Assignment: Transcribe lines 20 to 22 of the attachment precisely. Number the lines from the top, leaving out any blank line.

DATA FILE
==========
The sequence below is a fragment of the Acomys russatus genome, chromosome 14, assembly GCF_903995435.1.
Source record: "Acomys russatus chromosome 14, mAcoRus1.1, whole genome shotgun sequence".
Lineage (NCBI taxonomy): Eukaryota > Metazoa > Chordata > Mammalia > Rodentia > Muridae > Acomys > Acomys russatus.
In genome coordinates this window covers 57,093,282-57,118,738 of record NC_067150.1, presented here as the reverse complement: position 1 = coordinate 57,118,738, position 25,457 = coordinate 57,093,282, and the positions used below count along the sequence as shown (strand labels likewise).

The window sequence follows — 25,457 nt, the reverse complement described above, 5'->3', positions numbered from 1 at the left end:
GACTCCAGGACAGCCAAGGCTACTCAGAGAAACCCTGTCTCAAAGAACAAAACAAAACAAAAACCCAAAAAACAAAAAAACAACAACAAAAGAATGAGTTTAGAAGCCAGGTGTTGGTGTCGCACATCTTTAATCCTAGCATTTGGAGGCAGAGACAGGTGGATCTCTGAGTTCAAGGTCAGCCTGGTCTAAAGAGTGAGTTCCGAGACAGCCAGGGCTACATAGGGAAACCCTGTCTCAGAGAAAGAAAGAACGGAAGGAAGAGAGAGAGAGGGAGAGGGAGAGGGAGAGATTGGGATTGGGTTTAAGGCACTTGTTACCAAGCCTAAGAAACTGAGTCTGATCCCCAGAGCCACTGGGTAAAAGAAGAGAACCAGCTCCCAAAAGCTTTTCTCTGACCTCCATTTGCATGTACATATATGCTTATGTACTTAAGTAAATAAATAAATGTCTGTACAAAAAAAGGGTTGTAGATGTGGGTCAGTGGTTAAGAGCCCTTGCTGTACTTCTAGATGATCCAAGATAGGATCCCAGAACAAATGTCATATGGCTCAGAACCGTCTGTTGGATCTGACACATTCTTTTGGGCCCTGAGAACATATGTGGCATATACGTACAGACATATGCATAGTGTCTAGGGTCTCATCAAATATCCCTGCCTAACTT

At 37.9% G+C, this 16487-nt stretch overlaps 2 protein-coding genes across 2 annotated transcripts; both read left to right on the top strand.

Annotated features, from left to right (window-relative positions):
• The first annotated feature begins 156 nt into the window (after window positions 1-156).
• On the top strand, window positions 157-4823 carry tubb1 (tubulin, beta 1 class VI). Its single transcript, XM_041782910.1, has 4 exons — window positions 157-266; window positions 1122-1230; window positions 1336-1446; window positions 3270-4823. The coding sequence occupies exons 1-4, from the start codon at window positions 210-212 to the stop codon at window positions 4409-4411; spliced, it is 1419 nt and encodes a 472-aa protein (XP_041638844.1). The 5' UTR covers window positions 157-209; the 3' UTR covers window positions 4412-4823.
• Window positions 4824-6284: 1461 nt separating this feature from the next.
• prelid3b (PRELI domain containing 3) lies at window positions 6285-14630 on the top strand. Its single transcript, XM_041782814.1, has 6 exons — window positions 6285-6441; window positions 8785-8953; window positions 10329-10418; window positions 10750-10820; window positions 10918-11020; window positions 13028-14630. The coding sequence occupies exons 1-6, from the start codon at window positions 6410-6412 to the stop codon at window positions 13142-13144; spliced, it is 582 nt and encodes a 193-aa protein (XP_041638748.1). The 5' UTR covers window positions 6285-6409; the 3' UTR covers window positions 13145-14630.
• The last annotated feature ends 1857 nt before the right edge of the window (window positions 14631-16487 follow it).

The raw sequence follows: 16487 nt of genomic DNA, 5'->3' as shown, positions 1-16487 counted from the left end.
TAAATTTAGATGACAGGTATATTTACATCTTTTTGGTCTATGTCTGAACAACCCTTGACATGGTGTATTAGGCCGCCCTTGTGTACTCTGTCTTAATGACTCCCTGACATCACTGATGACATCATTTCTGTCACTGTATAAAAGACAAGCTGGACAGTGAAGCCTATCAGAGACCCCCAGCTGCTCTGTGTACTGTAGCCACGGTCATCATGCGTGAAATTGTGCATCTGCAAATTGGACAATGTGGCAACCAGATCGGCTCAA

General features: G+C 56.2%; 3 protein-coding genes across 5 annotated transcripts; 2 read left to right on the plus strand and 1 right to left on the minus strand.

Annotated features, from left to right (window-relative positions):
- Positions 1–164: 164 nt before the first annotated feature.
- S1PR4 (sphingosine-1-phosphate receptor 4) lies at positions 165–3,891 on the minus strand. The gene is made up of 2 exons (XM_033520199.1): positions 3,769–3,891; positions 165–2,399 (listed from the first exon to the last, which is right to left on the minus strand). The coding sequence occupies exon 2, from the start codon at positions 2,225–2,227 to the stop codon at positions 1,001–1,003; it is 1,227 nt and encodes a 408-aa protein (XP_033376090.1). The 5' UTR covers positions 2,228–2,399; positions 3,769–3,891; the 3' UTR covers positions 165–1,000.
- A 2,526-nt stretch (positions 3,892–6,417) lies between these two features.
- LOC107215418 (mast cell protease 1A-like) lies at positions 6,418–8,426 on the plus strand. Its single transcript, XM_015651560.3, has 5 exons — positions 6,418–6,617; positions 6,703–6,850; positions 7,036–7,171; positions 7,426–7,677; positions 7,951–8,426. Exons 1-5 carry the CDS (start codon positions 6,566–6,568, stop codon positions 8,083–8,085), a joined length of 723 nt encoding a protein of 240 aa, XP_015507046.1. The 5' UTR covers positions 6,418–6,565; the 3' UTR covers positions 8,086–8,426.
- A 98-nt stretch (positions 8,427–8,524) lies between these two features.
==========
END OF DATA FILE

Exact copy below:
- A 2,526-nt stretch (positions 3,892–6,417) lies between these two features.
- LOC107215418 (mast cell protease 1A-like) lies at positions 6,418–8,426 on the plus strand. Its single transcript, XM_015651560.3, has 5 exons — positions 6,418–6,617; positions 6,703–6,850; positions 7,036–7,171; positions 7,426–7,677; positions 7,951–8,426. Exons 1-5 carry the CDS (start codon positions 6,566–6,568, stop codon positions 8,083–8,085), a joined length of 723 nt encoding a protein of 240 aa, XP_015507046.1. The 5' UTR covers positions 6,418–6,565; the 3' UTR covers positions 8,086–8,426.
- A 98-nt stretch (positions 8,427–8,524) lies between these two features.